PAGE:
Future pensioners may not be able to achieve their desired standard of living from pension income alone, the Pensions Policy Institute (PPI) has warned.
According to the PPI's new report, pensioners of the future are likely to need of greater variety of income and assets to help fund their retirement.
The PPI claims that changes in the private pensions market which are leading to more pensioners receiving income for Defined Contribution (DC) schemes, mean that "many of the risks associated with pension saving" will be passed from the employer to the employee.
Commenting, Chris Curry, PPI research director explained: "Many median earners who contribute to DC pensions at average levels of 10 per cent of salary are unlikely to have sufficient state and private pension income to achieve a desired standard of living in retirement.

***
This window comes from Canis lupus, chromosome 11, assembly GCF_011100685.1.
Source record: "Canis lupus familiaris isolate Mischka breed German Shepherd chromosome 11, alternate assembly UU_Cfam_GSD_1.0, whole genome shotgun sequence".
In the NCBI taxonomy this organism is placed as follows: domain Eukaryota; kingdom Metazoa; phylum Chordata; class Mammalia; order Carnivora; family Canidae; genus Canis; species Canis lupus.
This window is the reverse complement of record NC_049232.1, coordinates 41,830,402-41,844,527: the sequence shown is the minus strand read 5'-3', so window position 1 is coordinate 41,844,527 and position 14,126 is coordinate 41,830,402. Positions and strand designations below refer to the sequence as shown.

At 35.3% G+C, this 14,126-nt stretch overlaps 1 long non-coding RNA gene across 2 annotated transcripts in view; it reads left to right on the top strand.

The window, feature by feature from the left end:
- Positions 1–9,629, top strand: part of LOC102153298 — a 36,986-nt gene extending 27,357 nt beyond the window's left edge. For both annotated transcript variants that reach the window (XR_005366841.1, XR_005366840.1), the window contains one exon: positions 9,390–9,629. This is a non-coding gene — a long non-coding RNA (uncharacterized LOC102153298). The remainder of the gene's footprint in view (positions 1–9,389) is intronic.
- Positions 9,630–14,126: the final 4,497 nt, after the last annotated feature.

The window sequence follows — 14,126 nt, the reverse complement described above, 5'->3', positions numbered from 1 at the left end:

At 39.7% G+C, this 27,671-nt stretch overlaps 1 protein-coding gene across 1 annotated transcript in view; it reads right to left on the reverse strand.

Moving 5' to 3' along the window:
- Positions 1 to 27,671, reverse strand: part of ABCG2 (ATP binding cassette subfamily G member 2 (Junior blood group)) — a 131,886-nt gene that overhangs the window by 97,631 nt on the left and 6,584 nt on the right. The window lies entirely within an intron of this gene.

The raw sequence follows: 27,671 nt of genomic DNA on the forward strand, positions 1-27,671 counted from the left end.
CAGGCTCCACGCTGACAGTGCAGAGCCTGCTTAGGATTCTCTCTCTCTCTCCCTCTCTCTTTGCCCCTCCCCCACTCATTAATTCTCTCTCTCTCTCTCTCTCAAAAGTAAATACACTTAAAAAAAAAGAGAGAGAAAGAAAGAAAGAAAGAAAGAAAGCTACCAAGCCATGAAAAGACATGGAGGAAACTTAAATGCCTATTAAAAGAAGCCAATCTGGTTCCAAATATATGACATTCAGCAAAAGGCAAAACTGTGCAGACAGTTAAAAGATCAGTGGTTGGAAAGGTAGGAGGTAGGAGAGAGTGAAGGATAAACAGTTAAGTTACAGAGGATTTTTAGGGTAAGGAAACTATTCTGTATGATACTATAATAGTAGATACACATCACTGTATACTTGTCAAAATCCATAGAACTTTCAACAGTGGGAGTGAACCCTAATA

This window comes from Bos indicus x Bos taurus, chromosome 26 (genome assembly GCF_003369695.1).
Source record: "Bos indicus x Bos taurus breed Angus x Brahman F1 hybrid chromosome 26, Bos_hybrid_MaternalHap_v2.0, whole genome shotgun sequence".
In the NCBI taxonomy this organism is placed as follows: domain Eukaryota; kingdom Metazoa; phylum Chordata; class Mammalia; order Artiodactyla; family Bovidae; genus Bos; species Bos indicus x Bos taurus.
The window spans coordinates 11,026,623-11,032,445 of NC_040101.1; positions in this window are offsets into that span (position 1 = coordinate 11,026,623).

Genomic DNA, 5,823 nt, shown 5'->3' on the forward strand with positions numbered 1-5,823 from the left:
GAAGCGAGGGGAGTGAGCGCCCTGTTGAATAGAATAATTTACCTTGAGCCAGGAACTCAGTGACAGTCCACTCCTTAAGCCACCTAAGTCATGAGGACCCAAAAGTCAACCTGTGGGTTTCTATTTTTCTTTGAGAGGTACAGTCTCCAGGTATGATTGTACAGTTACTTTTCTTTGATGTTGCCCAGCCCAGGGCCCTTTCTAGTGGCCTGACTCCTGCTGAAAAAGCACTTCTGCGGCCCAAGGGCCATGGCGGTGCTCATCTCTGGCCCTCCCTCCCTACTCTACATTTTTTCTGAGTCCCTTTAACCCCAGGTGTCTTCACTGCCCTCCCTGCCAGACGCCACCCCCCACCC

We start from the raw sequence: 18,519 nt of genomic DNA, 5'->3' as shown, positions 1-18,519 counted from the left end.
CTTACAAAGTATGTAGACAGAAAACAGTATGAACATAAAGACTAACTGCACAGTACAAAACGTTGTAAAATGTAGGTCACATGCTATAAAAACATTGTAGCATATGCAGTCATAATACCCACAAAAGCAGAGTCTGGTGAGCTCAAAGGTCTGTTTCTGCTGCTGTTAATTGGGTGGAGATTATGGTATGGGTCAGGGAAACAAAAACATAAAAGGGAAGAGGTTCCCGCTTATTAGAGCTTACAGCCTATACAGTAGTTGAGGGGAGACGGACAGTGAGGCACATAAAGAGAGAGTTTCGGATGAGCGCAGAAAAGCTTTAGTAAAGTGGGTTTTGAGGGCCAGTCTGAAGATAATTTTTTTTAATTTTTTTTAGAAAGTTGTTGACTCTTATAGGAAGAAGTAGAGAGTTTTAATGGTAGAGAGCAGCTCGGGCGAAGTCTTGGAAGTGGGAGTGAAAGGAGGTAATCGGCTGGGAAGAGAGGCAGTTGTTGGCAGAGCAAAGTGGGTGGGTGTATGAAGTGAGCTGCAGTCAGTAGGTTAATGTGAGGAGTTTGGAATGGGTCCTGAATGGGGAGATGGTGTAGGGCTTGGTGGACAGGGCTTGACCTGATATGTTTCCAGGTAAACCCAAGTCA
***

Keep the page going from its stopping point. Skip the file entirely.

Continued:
"In order to provide their desired retirement income solely through the state and private pensions, median earners reaching State Pension Age in 2030 may need to have around 15 per cent of their salary contributed to their private pension."
However, Mr Curry believes that forthcoming state pension reforms will mean that the state pension will provide "a much firmer foundation" for retirement income in future.
"By 2030, and assuming that Basic State Pension is re-indexed to earnings, it is more likely than today that lifetime low earners will be able to replicate working-life living standards in retirement," he said.
But he warned that a significant number of people will need to contribute more to their pension fund during their working life "to achieve a standard of living in retirement they might consider acceptable".
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